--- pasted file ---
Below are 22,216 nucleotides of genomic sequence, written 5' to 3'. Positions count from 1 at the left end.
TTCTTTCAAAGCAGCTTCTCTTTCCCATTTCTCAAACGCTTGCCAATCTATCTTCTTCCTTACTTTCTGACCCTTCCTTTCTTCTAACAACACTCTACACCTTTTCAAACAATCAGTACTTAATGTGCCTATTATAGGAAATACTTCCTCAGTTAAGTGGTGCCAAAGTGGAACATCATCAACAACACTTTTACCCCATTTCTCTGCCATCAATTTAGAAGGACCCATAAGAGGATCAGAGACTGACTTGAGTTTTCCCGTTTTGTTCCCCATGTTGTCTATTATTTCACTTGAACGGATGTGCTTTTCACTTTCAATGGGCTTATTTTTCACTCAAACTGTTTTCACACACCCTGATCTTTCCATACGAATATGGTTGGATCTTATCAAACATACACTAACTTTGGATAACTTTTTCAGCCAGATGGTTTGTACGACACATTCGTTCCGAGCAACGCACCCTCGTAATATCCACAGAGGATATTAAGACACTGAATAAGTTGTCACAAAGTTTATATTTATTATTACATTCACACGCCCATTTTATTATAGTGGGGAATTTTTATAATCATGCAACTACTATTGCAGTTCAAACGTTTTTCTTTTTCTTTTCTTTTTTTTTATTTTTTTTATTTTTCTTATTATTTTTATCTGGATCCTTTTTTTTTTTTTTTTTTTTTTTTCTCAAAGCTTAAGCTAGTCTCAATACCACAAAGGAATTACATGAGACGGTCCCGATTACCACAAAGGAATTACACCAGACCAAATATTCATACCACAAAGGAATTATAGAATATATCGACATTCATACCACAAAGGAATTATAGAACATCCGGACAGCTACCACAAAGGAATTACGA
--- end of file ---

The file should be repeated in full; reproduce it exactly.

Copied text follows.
Below are 22,216 nucleotides of genomic sequence, written 5' to 3'. Positions count from 1 at the left end.
TTCTTTCAAAGCAGCTTCTCTTTCCCATTTCTCAAACGCTTGCCAATCTATCTTCTTCCTTACTTTCTGACCCTTCCTTTCTTCTAACAACACTCTACACCTTTTCAAACAATCAGTACTTAATGTGCCTATTATAGGAAATACTTCCTCAGTTAAGTGGTGCCAAAGTGGAACATCATCAACAACACTTTTACCCCATTTCTCTGCCATCAATTTAGAAGGACCCATAAGAGGATCAGAGACTGACTTGAGTTTTCCCGTTTTGTTCCCCATGTTGTCTATTATTTCACTTGAACGGATGTGCTTTTCACTTTCAATGGGCTTATTTTTCACTCAAACTGTTTTCACACACCCTGATCTTTCCATACGAATATGGTTGGATCTTATCAAACATACACTAACTTTGGATAACTTTTTCAGCCAGATGGTTTGTACGACACATTCGTTCCGAGCAACGCACCCTCGTAATATCCACAGAGGATATTAAGACACTGAATAAGTTGTCACAAAGTTTATATTTATTATTACATTCACACGCCCATTTTATTATAGTGGGGAATTTTTATAATCATGCAACTACTATTGCAGTTCAAACGTTTTTCTTTTTCTTTTCTTTTTTTTTATTTTTTTTATTTTTCTTATTATTTTTATCTGGATCCTTTTTTTTTTTTTTTTTTTTTTTTCTCAAAGCTTAAGCTAGTCTCAATACCACAAAGGAATTACATGAGACGGTCCCGATTACCACAAAGGAATTACACCAGACCAAATATTCATACCACAAAGGAATTATAGAATATATCGACATTCATACCACAAAGGAATTATAGAACATCCGGACAGCTACCACAAAGGAATTACGA